Seth Rance's late flurry delivered a five-for on day one, and almost a third hat-trick of the round. All images: MButcher/NZC

Ten-ton Hay to the rescue


McLean Park, Napier, 1-4 March 2018

First innings batting bonus points: Otago Volts 2 (completed), Central Stags 0 (completed)

First innings bowling bonus points: Central Stags 4 (maximum achieved), Otago Volts 4 (maximum achieved)

Total points this round: Central Stags 16, Otago Volts 6

Result: Central Stags won by six wickets

  • SHA Rance: 4th 5-wicket bag in first-class cricket
  • N Wagner: 30th 5-wicket bag in first-class cricket; 16th for Otago Volts
  • AY Patel: 12th 5-wicket bag in first-class cricket
  • GR Hay: 10th first-class century



Opening batsman Greg Hay carried his bat for almost seven hours as the Central Stags sealed a six-wicket home victory shortly after lunch at McLean Park.

Hay's unbeaten 134 was the Nelson batsman's 10th first-class century, having begun the final day on 79*.

The Stags lost Young, who had knuckled down for more than two and a half hours with Hay for the third wicket, and Jesse Ryder in the morning session, but the Volts had left their run too late with just 24 further runs required at lunch and the sun ensuring batting conditions were now at their best.

Ryder's relatively quick 28 in a 50-run stand with Hay pushed the Stags closer to victory before Jacob Duffy had him caught and bowled, the Stags having headed to lunch at 290 for four with Hay still solid on 128* at the break.

The win means the Stags remain just three points behind leaders the Wellington Firebirds, and will head to Eden Park Outer Oval for Round Seven looking to keep the third-placed Auckland Aces at bay, after the Firebirds and Aces also achieved wins in the round to maintain their top three position on the points table.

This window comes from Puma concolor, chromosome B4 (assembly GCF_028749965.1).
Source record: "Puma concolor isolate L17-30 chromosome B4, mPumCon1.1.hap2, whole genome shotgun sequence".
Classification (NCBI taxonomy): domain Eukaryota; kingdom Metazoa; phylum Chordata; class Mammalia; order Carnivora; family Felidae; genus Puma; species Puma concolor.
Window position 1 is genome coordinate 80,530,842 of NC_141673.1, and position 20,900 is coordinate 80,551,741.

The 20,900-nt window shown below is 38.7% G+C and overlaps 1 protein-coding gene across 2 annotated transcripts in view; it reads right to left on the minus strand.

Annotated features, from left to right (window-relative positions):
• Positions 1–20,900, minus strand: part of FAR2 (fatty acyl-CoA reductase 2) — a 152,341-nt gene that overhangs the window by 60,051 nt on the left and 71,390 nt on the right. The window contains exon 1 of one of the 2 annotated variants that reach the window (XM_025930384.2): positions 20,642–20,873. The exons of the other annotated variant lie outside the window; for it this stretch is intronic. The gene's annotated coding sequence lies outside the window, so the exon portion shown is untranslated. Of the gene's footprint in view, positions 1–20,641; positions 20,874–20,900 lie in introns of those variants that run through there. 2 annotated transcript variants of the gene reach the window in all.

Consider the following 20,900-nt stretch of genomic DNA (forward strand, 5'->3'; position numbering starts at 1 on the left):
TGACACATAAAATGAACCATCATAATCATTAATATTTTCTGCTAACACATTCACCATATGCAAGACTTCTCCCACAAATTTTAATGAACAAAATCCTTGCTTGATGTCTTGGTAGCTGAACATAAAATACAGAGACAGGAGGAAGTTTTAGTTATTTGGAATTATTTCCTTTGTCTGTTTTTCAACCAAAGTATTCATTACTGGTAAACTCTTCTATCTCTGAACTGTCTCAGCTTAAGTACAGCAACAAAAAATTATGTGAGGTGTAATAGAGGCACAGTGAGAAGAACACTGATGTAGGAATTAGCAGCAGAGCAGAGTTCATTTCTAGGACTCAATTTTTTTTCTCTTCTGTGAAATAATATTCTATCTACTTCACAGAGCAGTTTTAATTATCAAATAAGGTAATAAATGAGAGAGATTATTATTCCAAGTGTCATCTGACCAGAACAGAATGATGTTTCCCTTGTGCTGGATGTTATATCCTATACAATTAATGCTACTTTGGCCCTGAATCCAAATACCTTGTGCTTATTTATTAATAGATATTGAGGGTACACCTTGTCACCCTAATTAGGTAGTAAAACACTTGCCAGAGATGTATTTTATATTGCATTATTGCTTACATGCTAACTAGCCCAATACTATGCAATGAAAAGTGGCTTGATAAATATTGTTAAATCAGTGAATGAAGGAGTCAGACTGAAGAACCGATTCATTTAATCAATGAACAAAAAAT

Proper cricket was on display in the last session at Napier as opening batsman Greg Hay's dour application against a challenging attack ensured the Central Stags went to stumps on the third day in a winning position.

Hay (above) had been at the crease for almost four hours for his unbeaten 79, supported by captain Will Young who perhaps played one of the most patient innings of his career (18 not out from 98 balls at day's end) as he helped hold the ground against the fiery Volts.

The pair frustrated the aggressive Neil Wagner (above) and Michael Rae, and held out spinner Mark Craig, ensuring that Ben Smith (caught off Rae, below) and Brad Schmulian (caught off Craig) would be the only losses on the day as they went after a chase of 264.

A win at McLean Park would mean the Stags retain their marginal second slot on the table behind the Firebirds, and hold their ground there against the Aces who looked to be in a winning position up north, so there was much at stake for Young and his side as he headed out to bat on a breezy afternoon.

And, after three largely overcast days, the sun had finally made a sustained appearance, batting conditions improving by the hour.

Earlier, off-spinner Ajaz Patel's 12th first-class five-wicket bag had ensured his side would have a chance at chasing down a gettable target.

Patel's 5-44 was the third five-wicket bag in the match and, when he headed to lunch with three of those wickets, the Stags had been well placed to restrict the Volts' lead, the visitors 136 for eight with Jacob Duffy and Neil Wagner yet to really settle in.